A psychologically troubled novelty supplier is nudged towards a romance with an English woman, all the while being extorted by a phone-sex line run by a crooked mattress salesman, and purchasing stunning amounts of pudding.
Paul Thomas Anderson
Philip Seymour Hoffman
After a car wreck on the winding Mulholland Drive renders a woman amnesiac, she and a perky Hollywood-hopeful search for clues and answers across Los Angeles in a twisting venture beyond dreams and reality.
Theater director Caden Cotard is mounting a new play. Fresh off of a successful production of Death of a Salesman, he has traded in the suburban blue-hairs and regional theater of Schenectady for the cultured audiences and bright footlights of Broadway. Armed with a MacArthur grant and determined to create a piece of brutal realism and honesty, something into which he can put his whole self, he gathers an ensemble cast into a warehouse in Manhattan's theater district. He directs them in a celebration of the mundane, instructing each to live out their constructed lives in a small mock-up of the city outside. As the city inside the warehouse grows, Caden's own life veers wildly off the tracks. The shadow of his ex-wife Adele, a celebrated painter who left him years ago for Germany's art scene, sneers at him from every corner. Somewhere in Berlin, his daughter Olive is growing up under the questionable guidance of Adele's friend, Maria. He's helplessly driving his marriage to actress ...Written by
In the scene where Caden is talking to Hazel directly after having talked to the doctor after his seizure, there is a dog in a box behind Hazel in her box office. Upon cutting to Caden, and then cutting back, the dog is gone. This is the remnants of the character "Squishy", from the original draft of the script. The almost-dead dog was found by Hazel after driving home from the premiere. She was saddened by Caden denying her, and she finds the dog, run over and bloody on the side of the road. She decides to keep it. This is the only scene where he is present, and his presence is not explained. See more »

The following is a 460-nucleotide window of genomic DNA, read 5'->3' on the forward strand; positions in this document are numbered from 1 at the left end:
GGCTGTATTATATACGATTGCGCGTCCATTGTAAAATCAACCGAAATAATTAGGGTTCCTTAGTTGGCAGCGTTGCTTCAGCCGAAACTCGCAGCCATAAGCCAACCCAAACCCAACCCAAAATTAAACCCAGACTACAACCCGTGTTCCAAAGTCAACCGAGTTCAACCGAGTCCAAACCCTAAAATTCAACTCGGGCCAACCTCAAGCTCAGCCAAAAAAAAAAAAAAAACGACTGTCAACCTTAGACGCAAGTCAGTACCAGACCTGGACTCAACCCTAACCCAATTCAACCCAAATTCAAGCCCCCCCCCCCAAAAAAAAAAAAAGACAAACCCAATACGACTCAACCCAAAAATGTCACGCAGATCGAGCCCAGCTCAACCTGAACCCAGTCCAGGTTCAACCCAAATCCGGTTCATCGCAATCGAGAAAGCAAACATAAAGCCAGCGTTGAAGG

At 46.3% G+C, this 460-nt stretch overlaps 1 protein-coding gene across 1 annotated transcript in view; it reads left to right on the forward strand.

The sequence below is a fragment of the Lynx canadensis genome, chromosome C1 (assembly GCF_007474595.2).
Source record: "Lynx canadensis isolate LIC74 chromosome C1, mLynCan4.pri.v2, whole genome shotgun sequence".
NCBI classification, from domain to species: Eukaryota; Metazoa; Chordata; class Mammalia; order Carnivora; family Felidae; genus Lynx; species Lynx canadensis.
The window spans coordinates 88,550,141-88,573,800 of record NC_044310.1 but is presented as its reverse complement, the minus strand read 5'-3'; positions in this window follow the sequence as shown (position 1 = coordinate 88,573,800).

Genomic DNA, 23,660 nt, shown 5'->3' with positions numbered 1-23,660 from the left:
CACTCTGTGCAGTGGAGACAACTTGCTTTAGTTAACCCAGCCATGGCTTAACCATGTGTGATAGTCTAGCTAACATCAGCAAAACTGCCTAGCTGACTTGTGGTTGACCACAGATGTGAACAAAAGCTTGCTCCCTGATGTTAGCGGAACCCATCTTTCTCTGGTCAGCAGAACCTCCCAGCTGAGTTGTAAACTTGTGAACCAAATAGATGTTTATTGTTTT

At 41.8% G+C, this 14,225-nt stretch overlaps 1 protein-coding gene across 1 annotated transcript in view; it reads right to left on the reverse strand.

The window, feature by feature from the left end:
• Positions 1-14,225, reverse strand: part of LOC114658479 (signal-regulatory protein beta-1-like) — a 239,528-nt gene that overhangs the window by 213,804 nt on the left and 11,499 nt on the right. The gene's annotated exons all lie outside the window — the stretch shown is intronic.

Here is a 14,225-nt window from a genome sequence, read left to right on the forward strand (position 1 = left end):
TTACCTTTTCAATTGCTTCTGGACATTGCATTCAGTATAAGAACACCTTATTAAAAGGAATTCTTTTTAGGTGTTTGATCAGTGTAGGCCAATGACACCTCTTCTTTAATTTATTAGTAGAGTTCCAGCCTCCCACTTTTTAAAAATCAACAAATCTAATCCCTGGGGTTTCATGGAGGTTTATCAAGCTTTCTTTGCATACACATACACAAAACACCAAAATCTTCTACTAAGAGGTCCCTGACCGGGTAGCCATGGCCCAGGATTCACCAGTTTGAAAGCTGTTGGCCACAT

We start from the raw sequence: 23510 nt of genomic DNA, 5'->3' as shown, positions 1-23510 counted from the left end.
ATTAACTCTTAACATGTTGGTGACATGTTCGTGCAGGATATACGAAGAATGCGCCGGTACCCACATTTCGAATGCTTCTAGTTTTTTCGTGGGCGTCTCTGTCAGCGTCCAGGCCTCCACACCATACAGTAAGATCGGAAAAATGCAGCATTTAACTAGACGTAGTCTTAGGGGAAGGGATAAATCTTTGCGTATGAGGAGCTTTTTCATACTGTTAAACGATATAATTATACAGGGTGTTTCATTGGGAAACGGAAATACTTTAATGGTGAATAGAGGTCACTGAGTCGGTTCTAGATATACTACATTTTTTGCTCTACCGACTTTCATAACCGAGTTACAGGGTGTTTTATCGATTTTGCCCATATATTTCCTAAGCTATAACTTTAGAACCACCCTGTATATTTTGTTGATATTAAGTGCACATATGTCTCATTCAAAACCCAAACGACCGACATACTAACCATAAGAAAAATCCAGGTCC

I don't have a resume, or a picture. I've never worked as an actor.
Good. Tell me why you're here.
Well I've been... I've been following you for twenty years. So I knew about this audition because I follow you. And I've learned everything about you by following you. So hire me. And you'll see who you truly are. Peek-a-boo. Okay... Hazel, I don't think we need to talk to anyone else, this guy has me down. I'm going to cast him right now. And then maybe you and I can get a drink and we can try ...
[...] See more »
It was bound to happen. The brilliant writer of "Being John Malkovich", "Adaptation" and "Eternal Sunshine Of The Spotless Mind" made his directorial debut. Interesting, yes, without question, but self conscious to the point of distraction. Kaufman's mind with all its implications is a the center of this dream colored by illness and paranoia. Strange echoes of Julian Beck and Luis Bunuel made the experience rather gripping but I must confess I felt the need to run home and take a long shower after the film and read something funny, I selected Alan Bennet's "Uncommon Reader" It worked. I may even go again to see this Charlie Kaufman film with its unpronounceable title. I guess that even that is on purpose, so we all can refer to it as Charlie Kaufman's movie. Philip Seymour Hoffman is great, as usual. This time I also felt his body odor. Yuck! I remember Hoffman's dirty fingernails even when he was playing Truman Capote so I presume that is the actor's trait and not the character's, although, here, the filth that he exudes matches perfectly his story. Catherine Keener and Emily Watson are also superb but Samantha Morton, once again, got me completely. I will advise you to see it, at your own risk.
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